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I am going through this right now. I have a south facing deck. The composite is so bloody hot it won't be usable. I out a sample out there now and not in the middle of August. I am going with one of two options for a 36 x 24 deck, pressure treated structure with red clear cedar deck OR a concrete patio.
 

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KEVIN CAPS LOCK
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THE WOOD HOLDING IT WILL BE LONG GONE BEFORE IT IS
 

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This is a good post. I need to redo my decking on a dock. It currently has 2x 8's and has been together for 15 yrs plus and the wood is beat. Was looking at Trek but don't want to add joists .. I am considering using 5/4 decking.. Anybody have any drawbacks using 5/4 pt deck wood ?

Thanks

BobH
 

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This is a good post. I need to redo my decking on a dock. It currently has 2x 8's and has been together for 15 yrs plus and the wood is beat. Was looking at Trek but don't want to add joists .. I am considering using 5/4 decking.. Anybody have any drawbacks using 5/4 pt deck wood ?

Thanks

BobH
I had a 5/4 deck for 20 years. Only drawback is maintenance...if you don’t hit it with a wood preservative at least every three years to slow the aging process it has a limited life. I used Penofin, then TWP over the years. Looked great when I sold the home.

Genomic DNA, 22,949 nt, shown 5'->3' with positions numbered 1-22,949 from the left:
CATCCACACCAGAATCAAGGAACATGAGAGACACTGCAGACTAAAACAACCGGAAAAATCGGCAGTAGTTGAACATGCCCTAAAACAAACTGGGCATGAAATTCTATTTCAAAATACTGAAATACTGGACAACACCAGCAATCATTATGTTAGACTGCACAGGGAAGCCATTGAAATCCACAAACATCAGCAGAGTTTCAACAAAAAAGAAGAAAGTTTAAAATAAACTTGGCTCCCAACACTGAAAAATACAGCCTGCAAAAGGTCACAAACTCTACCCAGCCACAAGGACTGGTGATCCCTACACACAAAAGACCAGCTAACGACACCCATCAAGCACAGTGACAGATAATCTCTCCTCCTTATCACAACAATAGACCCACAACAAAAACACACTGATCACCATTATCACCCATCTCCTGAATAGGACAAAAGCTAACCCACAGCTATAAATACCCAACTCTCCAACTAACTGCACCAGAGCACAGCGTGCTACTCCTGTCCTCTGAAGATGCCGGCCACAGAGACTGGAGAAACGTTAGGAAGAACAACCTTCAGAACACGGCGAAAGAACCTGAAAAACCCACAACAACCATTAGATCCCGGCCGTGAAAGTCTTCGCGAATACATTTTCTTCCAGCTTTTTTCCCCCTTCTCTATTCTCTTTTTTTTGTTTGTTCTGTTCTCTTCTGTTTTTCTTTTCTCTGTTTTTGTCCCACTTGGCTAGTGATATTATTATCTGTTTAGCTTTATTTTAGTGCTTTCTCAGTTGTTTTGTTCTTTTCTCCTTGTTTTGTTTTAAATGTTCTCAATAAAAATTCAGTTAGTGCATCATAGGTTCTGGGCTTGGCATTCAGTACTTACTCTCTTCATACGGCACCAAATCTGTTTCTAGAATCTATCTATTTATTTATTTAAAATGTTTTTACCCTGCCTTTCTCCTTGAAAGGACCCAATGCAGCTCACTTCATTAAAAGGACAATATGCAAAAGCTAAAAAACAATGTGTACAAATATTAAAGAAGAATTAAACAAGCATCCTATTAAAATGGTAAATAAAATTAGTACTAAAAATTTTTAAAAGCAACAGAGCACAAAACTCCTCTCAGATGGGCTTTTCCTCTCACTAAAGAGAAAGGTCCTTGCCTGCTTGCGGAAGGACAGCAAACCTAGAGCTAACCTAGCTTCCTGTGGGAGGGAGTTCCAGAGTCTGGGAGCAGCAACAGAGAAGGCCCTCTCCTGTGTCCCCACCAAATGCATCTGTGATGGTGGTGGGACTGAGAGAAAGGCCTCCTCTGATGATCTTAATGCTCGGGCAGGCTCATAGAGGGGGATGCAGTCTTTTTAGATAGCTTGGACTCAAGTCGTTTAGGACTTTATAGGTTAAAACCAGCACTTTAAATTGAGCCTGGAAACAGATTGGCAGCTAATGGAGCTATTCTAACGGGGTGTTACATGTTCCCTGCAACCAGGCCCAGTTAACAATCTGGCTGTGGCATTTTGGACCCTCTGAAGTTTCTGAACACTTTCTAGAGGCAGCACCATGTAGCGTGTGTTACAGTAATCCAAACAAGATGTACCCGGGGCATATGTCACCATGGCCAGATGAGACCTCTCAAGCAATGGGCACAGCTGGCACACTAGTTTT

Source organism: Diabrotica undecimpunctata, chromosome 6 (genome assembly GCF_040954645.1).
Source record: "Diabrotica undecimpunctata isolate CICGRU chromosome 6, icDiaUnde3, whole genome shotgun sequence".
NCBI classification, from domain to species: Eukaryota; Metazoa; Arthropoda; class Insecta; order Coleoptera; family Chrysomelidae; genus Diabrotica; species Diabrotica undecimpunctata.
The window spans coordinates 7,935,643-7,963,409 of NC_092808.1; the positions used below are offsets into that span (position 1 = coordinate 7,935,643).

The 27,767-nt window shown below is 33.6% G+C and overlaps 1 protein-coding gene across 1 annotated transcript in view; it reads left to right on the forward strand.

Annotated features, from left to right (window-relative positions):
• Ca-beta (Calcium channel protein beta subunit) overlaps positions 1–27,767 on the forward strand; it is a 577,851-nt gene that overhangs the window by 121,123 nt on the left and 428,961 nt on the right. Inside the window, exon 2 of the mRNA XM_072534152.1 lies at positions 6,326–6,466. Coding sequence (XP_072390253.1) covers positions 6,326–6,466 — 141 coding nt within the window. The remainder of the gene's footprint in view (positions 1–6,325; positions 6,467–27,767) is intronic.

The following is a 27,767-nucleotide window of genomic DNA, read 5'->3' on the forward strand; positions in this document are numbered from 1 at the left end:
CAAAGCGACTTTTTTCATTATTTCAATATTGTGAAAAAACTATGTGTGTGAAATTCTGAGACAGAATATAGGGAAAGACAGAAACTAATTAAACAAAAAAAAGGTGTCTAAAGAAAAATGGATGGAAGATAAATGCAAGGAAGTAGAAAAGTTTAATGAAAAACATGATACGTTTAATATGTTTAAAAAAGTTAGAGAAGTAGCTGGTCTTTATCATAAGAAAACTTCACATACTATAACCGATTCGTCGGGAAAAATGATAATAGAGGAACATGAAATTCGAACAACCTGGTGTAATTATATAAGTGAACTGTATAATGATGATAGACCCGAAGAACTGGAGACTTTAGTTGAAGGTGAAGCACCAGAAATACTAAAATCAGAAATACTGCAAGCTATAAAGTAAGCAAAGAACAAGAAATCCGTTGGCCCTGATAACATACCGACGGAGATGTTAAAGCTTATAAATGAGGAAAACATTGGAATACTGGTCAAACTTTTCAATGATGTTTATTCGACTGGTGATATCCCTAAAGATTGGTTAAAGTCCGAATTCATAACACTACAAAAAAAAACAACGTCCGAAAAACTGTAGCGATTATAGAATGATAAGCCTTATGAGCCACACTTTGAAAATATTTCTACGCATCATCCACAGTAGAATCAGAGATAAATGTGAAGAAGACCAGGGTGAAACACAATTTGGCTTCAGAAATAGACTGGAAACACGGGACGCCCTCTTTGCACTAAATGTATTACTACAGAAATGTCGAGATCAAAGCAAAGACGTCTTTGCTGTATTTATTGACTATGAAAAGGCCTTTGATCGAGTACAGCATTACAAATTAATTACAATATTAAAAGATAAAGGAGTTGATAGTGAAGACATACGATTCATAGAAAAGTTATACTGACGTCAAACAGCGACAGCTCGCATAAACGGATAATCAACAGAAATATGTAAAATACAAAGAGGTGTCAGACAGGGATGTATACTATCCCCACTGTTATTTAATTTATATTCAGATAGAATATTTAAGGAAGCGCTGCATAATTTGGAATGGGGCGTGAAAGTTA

Cedar turns gray from UV exposure pretty fast so if that bothers you seal it soon after building.
 

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I see several brands, are they comparable quality? Thinking how often it will need stained if using regular stuff. Might be worth the splurge. Doing about a 12x12 main section, with about 6x10 wrapping around a corner to a side door.
I have the one that Lowes sells, directdek, and I love it. Expensive, but lasts and no splinters. Worth the money to me.
 

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Yes it is worth it.

I don't know if it has been said yet (i didn't read the whole thread)
Composite decking has changed for the better many years ago.